By Sarah Ezrin
I used to not understand when friends or family said they hated their birthdays or lamented entering another decade. Most of my life, I was the youngest person in the room—the baby of five kids, graduating from both high school and college early, and often hanging with friend groups 10+ years older.
If anything, I wanted nothing more than to get older. In elementary school, I was regularly referred to as an old soul, and in my 20s, I would joke that my alter ego was an octogenarian, as a 6 pm dinner and 8 pm bedtime were (and still are) major goals.
Then something started to shift.
Where I was once the youngest person in the group, I started to become the oldest. I’m surprised almost daily that someone I think is the same age is in fact 15 years my junior, and whenever I meet new doctors, they all seem to be half my age.
When I also started seeing “crepey” skin on my legs (or at least that’s what the targeted ads I started receiving told me they are) and dried out riverbeds along my face, I did what many of us do: I began to purchase anything and everything that said “anti-wrinkle” or “anti-aging.”
Some of the products seemed like miracles with fairly instant results. Others, usually the priciest, continue to be questionable. But not wanting to risk anything, I devotedly follow my anti-aging regimens every morning and every night.
And I realized recently that every time I put one of these products on my skin, I’m not only absorbing the retinoids and vitamin C, but I’m also unconsciously absorbing the messaging that aging is bad.
I mean, I may not sit down to read the label every time I put on my night cream, but there is a part of my brain, a part of all of our brains, that absorbs these words—anti-aging, anti-wrinkle—every single time we pull out those bottles.
I have experienced a tremendous amount of loss in my lifetime. I firmly believe that aging is a blessing and that every day we wake up and every day we celebrate is a privilege.
Despite what my bathroom vanity may say, I am not anti-aging. If anything, I am pro-aging.
I just didn’t want such visible wrinkles.
Well, as it turns out, not all wrinkles are created equal. Some may be more important than we think.
What are wrinkles?
There are two different types of wrinkles that dermatologists and beauty experts recognize: static wrinkles and dynamic wrinkles.
Static wrinkles are the result of normal aging. They occur from the natural loss of collagen and the loosening of the skin’s elasticity that happens to all of us in time. They are also distinct from dynamic wrinkles in that they are present when the face is at rest.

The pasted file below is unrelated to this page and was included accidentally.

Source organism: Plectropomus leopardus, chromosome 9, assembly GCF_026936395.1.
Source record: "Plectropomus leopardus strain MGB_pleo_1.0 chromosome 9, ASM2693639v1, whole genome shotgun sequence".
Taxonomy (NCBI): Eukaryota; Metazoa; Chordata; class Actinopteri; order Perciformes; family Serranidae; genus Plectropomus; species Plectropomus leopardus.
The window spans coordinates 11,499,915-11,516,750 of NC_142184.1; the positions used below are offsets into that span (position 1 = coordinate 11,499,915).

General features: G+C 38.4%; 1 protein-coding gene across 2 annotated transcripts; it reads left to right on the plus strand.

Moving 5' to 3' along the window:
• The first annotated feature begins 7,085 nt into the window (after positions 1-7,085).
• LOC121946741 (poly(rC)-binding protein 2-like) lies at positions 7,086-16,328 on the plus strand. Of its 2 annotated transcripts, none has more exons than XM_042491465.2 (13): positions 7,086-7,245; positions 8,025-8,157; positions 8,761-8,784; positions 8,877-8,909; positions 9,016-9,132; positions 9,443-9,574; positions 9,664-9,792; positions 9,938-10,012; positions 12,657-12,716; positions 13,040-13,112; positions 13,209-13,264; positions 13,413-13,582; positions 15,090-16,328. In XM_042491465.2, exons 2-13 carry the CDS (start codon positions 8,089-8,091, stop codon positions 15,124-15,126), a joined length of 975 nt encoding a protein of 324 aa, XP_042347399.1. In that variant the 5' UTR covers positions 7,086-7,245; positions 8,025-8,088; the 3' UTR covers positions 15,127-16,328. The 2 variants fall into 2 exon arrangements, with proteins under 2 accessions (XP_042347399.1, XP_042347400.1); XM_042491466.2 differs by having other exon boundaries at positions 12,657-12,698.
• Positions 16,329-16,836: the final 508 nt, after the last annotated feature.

Dynamic wrinkles, on the other hand, are caused by repeated facial movements. For example, I have several friends who complain about their “11s,” which is a common nickname for the vertical lines that the forehead forms when our brow is furrowed. Or “smoker’s lines,” which are actually caused by pursing one’s lips for any reason and can occur even if someone has never touched a cigarette. This includes regularly drinking from straws and may be yet another reason to ditch the plastic straw, just saying.
And while, sure, we may not want our face to reflect years of discontent (or plastic abuse), we also purse our lips when we do enjoyable things, like kissing. We furrow our brows when deep in concentration. We squint our eyes when we smile. There’s a reason we call those “laugh lines.”
Our wrinkles tell our story and not just the good parts. They are a map to our entire lives. Why would we want to hide that?
The anti-anti-aging movement
There seems to be a clear shift happening within the beauty industry of embracing age rather than denying it, although the pace can sometimes feel glacial.
It also seems like beauty companies are starting to change the rhetoric around their products, opting for slogans like “look as young as you feel” over “look younger.” Or swapping the term “anti-aging” on their labels for phrases like “pro-youth” or even “healthy aging.” For example, one of my personal favorites is the Shaklee YOUTH® line and specifically Radiance C+E, which is a product that really emphasizes restoring radiance more than anti-aging. Plus, those little gold capsules are fun to open, and the jar looks great on the bath counter.
We just want to look as young as we feel
As one YOUTH® promotional video says, “None of my friends actually want to be younger. We’re proud of our experiences—our families, the friendships. We just want to look as young on the outside as we feel on the inside.”
This feels like an incredibly positive and empowering outlook on the aging process in an “anti-aging” market that is estimated to be worth over 62 billion dollars and is predicted to increase to 88 billion by 2026.
My hope is that by 2026, we can replace the term “anti-aging” altogether because that doesn’t mean we will stop using the products. We just want to reframe why we are doing so.
Because you better believe I will continue taking my Vivix® every morning and following my 4-step face regimen before sleep, but I will do it with an intention of celebrating my skin and the aging process, instead of denying it.
Sarah Ezrin is a freelance writer, world-renowned yoga educator, popular Instagram influencer, and mama based in the San Francisco Bay Area. Her willingness to be unabashedly honest and vulnerable along with her innate wisdom make her writing, yoga classes, and social media great sources of healing and inner peace for many people. Sarah is changing the world, teaching self-love one person at a time. For more information please visit her website www.sarahezrinyoga.com.